That is why you see headlines like the one above from CNBC. A good number of American Baby Boomers will not stop working at 65 or even 70 years of age.
And that circles around to using credit cards to finance one’s monthly budget due to the rising cost of what they need.
But the door is open to another choice! I have said it before, and I will keep saying it: Look outside of the United States. Though this blog is about Cuenca, Ecuador, I encourage you to look elsewhere.
My original list included Portugal, Spain, France, Malaysia, Mexico, Panama, Colombia, and Ecuador. Only thorough research and numerous discussions with my wife, we narrowed it down to Medellín and Cuenca before Ecuador was the winner.
The reason I suggest looking outside of the U.S. are statistics like these:
– Consumer Prices Including Rent in New York, NY are 304.3 percent higher than in Cuenca.
– Consumer Prices Including Rent in San Francisco, CA are 288.5 percent higher than in Cuenca.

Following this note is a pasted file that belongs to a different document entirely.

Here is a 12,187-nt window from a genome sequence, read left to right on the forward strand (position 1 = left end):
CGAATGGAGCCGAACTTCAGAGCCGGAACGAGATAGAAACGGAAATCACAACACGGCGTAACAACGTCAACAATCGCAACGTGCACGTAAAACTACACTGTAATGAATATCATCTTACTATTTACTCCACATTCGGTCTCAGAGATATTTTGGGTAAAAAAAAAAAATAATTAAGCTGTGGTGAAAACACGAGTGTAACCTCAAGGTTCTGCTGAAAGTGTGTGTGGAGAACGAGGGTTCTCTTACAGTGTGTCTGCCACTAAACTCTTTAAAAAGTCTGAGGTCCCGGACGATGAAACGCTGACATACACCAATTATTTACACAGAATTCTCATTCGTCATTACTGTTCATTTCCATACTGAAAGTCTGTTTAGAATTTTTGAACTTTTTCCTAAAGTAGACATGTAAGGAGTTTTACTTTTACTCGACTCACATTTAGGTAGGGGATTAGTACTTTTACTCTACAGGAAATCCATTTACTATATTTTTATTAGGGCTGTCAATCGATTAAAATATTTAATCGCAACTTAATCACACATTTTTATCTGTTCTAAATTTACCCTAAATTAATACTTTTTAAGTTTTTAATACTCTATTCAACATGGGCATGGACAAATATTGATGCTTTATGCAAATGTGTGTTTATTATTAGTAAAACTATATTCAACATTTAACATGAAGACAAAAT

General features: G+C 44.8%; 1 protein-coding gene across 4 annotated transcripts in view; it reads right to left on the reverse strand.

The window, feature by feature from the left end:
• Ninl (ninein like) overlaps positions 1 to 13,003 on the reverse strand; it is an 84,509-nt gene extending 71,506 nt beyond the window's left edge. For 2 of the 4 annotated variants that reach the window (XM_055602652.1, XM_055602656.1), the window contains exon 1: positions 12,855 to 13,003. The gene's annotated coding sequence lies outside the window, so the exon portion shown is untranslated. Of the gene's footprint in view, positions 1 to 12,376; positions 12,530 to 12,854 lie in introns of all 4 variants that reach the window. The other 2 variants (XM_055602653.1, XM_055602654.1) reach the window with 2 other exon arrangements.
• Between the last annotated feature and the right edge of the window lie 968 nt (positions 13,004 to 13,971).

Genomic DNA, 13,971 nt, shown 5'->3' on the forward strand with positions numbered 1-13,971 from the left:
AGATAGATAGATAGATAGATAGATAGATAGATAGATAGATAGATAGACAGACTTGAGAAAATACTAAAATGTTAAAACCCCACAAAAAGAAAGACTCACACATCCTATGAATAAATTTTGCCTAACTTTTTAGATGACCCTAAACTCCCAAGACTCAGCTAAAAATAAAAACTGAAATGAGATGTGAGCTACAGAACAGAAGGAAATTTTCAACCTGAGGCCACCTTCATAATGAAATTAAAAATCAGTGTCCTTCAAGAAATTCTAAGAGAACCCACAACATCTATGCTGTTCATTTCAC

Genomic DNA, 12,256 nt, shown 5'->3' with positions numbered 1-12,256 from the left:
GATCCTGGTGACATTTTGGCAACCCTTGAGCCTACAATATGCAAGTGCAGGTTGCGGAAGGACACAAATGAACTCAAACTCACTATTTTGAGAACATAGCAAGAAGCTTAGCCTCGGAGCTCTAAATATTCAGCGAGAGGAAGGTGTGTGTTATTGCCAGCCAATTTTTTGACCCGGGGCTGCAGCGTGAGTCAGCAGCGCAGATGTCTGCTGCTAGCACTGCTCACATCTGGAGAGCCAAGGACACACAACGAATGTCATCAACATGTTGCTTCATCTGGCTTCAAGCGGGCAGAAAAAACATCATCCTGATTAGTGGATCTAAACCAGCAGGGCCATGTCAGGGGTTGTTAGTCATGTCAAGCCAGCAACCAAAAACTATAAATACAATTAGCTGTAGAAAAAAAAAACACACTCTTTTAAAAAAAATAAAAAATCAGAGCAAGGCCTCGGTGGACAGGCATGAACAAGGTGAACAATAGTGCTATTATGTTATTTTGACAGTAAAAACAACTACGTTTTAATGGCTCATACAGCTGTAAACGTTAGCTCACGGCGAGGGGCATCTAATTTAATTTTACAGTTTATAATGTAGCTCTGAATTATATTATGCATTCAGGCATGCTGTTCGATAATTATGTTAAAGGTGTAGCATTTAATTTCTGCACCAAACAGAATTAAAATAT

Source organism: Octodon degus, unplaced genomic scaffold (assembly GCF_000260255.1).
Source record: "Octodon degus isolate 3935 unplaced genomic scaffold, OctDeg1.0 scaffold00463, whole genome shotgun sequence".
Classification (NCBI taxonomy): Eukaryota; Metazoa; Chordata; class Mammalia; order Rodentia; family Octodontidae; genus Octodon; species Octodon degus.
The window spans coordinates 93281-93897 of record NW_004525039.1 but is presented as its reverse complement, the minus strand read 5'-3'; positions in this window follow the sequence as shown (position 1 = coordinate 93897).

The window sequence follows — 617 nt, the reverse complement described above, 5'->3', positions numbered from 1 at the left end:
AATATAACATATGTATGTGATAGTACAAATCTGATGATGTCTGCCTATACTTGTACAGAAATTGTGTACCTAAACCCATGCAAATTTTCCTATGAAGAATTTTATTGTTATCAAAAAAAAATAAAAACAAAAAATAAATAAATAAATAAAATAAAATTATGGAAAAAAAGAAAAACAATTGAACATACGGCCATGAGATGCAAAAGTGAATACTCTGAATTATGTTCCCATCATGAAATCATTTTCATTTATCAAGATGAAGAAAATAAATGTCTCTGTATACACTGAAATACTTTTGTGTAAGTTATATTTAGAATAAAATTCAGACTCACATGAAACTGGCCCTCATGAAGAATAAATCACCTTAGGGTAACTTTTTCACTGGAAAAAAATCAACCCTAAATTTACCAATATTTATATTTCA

– Consumer Prices Including Rent in Seattle, WA are 242.6 percent higher than in Cuenca.
– Consumer Prices Including Rent in Boston, MA are 233.8 percent higher than in Cuenca.
– Consumer Prices Including Rent in Washington, DC are 215.7 percent higher than in Cuenca.
– Consumer Prices Including Rent in Los Angeles, CA are 212.6 percent higher than in Cuenca.
Granted, these are some of the most expensive cities in the U.S. to reside. It is why financial experts and media outlets tout living in more affordable American cities. Cities in colder regions are always mentioned as their weather is a major turn-off. The frigid temperatures are a big negative, especially for retirees.
That weather keeps prices down in those cities. Though most people are likely not interested in moving to those cities, here are some of the metropolitan areas that have been suggested to give you an idea of how much it costs to live there:
– Consumer Prices Including Rent in Oklahoma City, OK are 135.1 percent higher than in Cuenca.